This session was held on June 20 2023, during the 33rd Regional ISBT Congress that was held in Gothenburg, Sweden, from June 17-21.


The Epidemiology goes viral session included the following presentations:

1. Laura Tonnetti: The Impact of Babesia Testing on Transfusion-transmitted Babesiosis
2. Wen-Jie Liu: Ten-year experience of mini-pool nucleic acid testing in blood donors in Taiwan
3. Brian Custer: Prevalence, Incidence, and Residual Risk of HIV, HBV, and HCV in the US Blood Supply 2015 – 2021, on Behalf of the US TTIMS Program
4. Eduard Grebe: HIV incidence in US first-time blood donors during 12-month and 3-month MSM deferral policy periods on behalf of the US TTIMS Program 
5. Daniel Candotti: Ten years insight into HBV molecular epidemiology in infected blood donors in Dalian, Northeast China

MODERATORS: Dudi Levi, Dorte Holm

After the presentation, there was a questions and answers session, which is also included in the recording.



The impact of babesia testing on transfusion-transmitted babesiosis

L Tonnetti1

1American Red Cross, Rockville, United States

Background: The intraerythrocytic parasite Babesia microti, endemic in the north-eastern and mid-western United States, has been considered the leading cause of transfusion-transmitted infection in the US for decades.

Aims: Provide an update on the impact of babesia testing on transfusion-transmitted babesiosis (TTB).

Methods: American Red Cross (ARC) implemented babesia blood donation screening in May 2020 in 14 states on the East Coast (Northern and Mid-Atlantic), plus Washington DC and the Upper Midwest, as required by the US Food and Drug Administration. Screening is performed using a transcription-mediated amplification nucleic acid assay (NAT) in pools of 16 whole blood samples. Reactive samples are tested for B. microti antibody (Ab) by immunoglobulin G immunofluorescence (IFA). One follow-up donation is collected from consenting donors a minimum of four weeks after the index donation.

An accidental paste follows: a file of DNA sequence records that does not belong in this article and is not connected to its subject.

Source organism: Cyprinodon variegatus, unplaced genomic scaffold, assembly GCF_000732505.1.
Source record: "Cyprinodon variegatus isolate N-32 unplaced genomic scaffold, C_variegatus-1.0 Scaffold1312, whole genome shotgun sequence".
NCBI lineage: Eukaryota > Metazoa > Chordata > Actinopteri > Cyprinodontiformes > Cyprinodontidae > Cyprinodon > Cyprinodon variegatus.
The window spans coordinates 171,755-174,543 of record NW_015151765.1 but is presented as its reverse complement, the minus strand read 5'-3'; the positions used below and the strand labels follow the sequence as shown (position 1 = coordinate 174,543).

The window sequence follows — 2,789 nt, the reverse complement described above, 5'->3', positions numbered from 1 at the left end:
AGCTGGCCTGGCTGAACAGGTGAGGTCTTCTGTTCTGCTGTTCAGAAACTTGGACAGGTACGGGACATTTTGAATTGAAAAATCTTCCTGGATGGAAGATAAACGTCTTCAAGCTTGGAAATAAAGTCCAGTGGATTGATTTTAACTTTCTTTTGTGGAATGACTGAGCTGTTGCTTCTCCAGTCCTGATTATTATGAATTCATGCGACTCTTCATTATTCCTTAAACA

Results: From May 2020 to December 2022, the ARC screened over 4.3 million donations and identified 1073 babesia reactives (0.02%). Higher rates of reactive donations were collected in the babesia-endemic states of Connecticut, Massachusetts, Maine, New Hampshire, New Jersey, New York and Pennsylvania. Follow-up donations were collected from 345 donors, and 298 (86%) remained NAT reactive up to 171 days after index. Ab-positive samples represented 78% of the total NAT-reactive donations. Ab-negative donations (window-period, n = 85) corresponded to 22% of the total reactives and were collected mainly between May and July (77%). When followed, 61 of 85 (72%) donors seroconverted.

Since babesia testing implementation, the ARC investigated seven potential cases of TTB, but positive donors were identified only in two occurrences. In both cases, the implicated donation was not tested by NAT for babesia because it was collected in a state where screening is not required (Ohio and West Virginia), whereas both recipients resided in states where babesia testing is performed (Maryland and Virginia, respectively).

Conclusions: The implementation of babesia testing in endemic areas in the United States has been highly successful in reducing TTB cases, virtually eliminating them. However, as demonstrated by the two cases that occurred post-implementation, a regional testing approach leaves room for potential TTB cases by infected blood collected in areas considered not endemic.